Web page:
For the latest FAQs, health and safety plans, links to the dashboard and more, visit the Campus Reopening page.
Amy Impellizzeri '92 was recently honored as a Ms. JD 2019 award recipient for "using her J.D. in a unique, non-traditional way to pursue an issue or cause that she is passionate about." The follwing Q&A with Impellizzeri was conducted in January 2018.
After a 13-year career in corporate law, former English and philosophy major Amy Impellizzeri ’92 found her niche in the publishing world. As an author, educator and a private school’s development/marketing director, she credits Dickinson’s liberal-arts education with aiding her through the transitions of her evolving career path.
Can you speak to how Dickinson’s useful liberal-arts education helped you along your career path?
Interestingly, I originally chose Dickinson because I believed it would help me get into law school and thrive in a legal career, which I expected to stay in forever and ever and ever. ... In fact, my liberal-arts training helped me maximize the versatility of my eventual law degree. After working as a corporate litigator for over 13 years, I left to join the executive team of a pioneering start-up company and later transitioned to novelist, educator and development/marketing director for a local private school. My winding career path is definitely a product of having had my eyes opened to the breadth of possibilities for my education at Dickinson.
What was your favorite activity/organization at Dickinson?
I have fabulous memories of my Kappa Kappa Gamma sisters, who have all gone on to do amazing things in lots of different corners of the world. Luckily, the world of social media helps us all keep in touch virtually.
What jumps out as a great memory from your time at Dickinson?
So many! But one of my first great memories at Dickinson was walking to the Carlisle Theatre with my Quad 5 mates to see A Fish Called Wanda. Watching the movie together was our first assignment for our Philosophy of Film seminar during the first week of school. It was a great bonding experience, and I still remember the movie and the discussions afterward so vividly.
How do you stay involved with/support Dickinson?
My husband and I graduated from Dickinson together in 1992, and it will always be important for us to support the school and keep in the loop of Dickinson’s growth and evolution. We have each participated in reunion committees over the years, and right now, I have high hopes that of our three children, we’re raising at least one future Dickinson alum.
How did you get interested in your work, and what about it excites you most?
After a 13-year corporate law career, I left for what was supposed to be a one-year sabbatical in 2009. And I’m still on it. I know, right? Since I left my corporate law gig, I’ve discovered something I had lost while writing for high-stakes clients for over a decade—and that is the joy of writing again in my own voice. I’ve written and released three novels and one nonfiction book, and in the publishing world, I’ve found my passion. Or more specifically, in my niche of the publishing world—which is itself, an ever changing and evolving industry.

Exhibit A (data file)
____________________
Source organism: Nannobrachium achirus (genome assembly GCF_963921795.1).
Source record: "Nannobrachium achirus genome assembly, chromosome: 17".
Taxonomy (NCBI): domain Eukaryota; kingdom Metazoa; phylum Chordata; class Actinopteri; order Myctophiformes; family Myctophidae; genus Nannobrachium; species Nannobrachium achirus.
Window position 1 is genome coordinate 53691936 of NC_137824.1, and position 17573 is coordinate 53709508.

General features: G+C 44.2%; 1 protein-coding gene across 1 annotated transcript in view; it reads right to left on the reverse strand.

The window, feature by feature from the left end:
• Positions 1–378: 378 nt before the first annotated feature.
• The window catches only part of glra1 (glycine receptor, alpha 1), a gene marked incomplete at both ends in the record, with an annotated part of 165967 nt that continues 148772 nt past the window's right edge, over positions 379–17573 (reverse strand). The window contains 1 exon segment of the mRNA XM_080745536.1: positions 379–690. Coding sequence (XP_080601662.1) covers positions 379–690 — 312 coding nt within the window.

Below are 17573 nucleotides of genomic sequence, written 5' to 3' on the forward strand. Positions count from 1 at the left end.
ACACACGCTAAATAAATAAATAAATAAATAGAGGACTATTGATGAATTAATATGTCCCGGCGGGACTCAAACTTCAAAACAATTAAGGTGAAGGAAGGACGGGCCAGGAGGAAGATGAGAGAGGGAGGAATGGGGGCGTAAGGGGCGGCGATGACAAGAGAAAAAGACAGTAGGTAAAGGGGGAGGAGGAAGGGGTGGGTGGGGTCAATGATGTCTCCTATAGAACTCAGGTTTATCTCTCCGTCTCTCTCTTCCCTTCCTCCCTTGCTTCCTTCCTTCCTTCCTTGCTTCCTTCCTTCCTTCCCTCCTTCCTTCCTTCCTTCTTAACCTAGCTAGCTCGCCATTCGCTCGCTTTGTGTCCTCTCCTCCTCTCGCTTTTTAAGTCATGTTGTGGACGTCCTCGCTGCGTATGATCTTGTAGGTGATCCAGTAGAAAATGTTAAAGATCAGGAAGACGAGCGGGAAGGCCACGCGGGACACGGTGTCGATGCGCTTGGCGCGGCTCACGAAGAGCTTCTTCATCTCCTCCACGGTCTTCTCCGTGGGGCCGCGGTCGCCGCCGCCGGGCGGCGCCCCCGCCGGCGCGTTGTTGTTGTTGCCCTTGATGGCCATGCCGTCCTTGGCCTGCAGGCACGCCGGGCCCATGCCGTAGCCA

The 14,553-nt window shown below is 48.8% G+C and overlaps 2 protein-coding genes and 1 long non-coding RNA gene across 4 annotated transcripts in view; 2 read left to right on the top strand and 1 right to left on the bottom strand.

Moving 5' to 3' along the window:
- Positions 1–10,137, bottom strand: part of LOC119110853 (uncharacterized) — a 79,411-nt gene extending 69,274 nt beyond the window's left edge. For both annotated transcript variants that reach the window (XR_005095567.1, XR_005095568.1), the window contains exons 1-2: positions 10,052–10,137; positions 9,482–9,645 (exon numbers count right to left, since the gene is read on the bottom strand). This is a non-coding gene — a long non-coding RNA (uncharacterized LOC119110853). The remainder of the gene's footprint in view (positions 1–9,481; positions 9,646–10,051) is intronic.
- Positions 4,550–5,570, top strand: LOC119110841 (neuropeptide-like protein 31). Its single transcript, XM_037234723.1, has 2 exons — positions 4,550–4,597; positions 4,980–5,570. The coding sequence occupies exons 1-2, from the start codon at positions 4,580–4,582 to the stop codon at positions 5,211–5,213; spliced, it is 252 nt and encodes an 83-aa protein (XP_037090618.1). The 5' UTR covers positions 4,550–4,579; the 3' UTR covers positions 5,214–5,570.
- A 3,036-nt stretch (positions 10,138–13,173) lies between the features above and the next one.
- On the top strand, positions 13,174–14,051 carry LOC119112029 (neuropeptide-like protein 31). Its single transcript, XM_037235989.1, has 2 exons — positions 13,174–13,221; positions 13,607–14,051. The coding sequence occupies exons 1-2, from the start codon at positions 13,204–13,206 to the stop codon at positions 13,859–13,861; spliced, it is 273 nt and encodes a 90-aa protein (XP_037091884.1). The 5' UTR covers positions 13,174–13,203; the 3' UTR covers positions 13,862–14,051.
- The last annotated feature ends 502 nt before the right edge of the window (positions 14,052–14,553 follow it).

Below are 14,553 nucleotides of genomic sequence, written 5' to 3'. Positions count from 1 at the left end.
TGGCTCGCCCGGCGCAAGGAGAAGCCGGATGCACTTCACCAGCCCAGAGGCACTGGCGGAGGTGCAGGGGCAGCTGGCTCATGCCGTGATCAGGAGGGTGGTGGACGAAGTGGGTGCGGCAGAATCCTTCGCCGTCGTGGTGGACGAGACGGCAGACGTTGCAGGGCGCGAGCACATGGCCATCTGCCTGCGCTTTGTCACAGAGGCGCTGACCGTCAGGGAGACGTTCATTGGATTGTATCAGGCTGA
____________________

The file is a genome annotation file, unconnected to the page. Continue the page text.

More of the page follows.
What does your current work entail?
Interestingly, the biggest “work” of being a novelist is not the writing. It’s the marketing. I have a wonderful veteran award-winning publisher, Nancy Cleary of Wyatt-MacKenzie Publishing, who has been in the business for 20 years. I have a fabulous literary agent, Bob Diforio, who has been in the business for even longer. I’m also part of an innovative author-run marketing co-op known as the Tall Poppy Writers. All of these wonderful people have taught me so much. But the industry is evolving so fast and furiously that I am constantly learning “on the job,” and that might just be the most exciting but, yes, frustrating, part of this life. Sometimes, I want to hide my head from the business of writing, and focus solely on the craft of it—but that would be self-defeatist and impractical. So I work on balancing both.
What comes to mind as something unforgettable that you’ve done since you graduated?
Well, I survived a plane crash. Truly, I’m not being melodramatic. I did. Eventually—but not overnight as you might think—this event became the pivotal turning point in my life for all of my personal and professional decisions that came next. But since that’s kind of heavy, let me lighten things by saying that since becoming a novelist, an unforgettable highlight has definitely been my recent selection as an inaugural Books & Bottles Book Club pick by Francis Ford Coppola Winery. I just returned home from Sonoma for the launch festivities surrounding the selection, where my recent novel is on display right around the corner from the original desk from The Godfather—so that’s definitely a very validating and unforgettable moment that’s fresh in my mind.
If you could have dinner with anyone famous, living or dead, who would it be?
I’m feeling a little star struck over fellow Kappa and inspirational woman extraordinaire, Meghan Markle, so she would be request number one. If she wasn’t available, I’d like to have dinner with Sofia Coppola and pitch her the movie version of my recent novel, The Truth about Thea!
You just built a time machine: where and when do you go?
Junior year at Dickinson. Then, I’d go to Málaga, Spain. My only regret from my Dickinson years is that I never went abroad!
If you could change one thing about your life, what would it be?
When I want to change something in my life, I do. Or, at least, I try to. So I guess, I’d have to say, nothing … yet.
Read more about Impellizzeri's career change in "Closing Thoughts: I Came to Dickinson to be a Lawyer."
Published January 27, 2018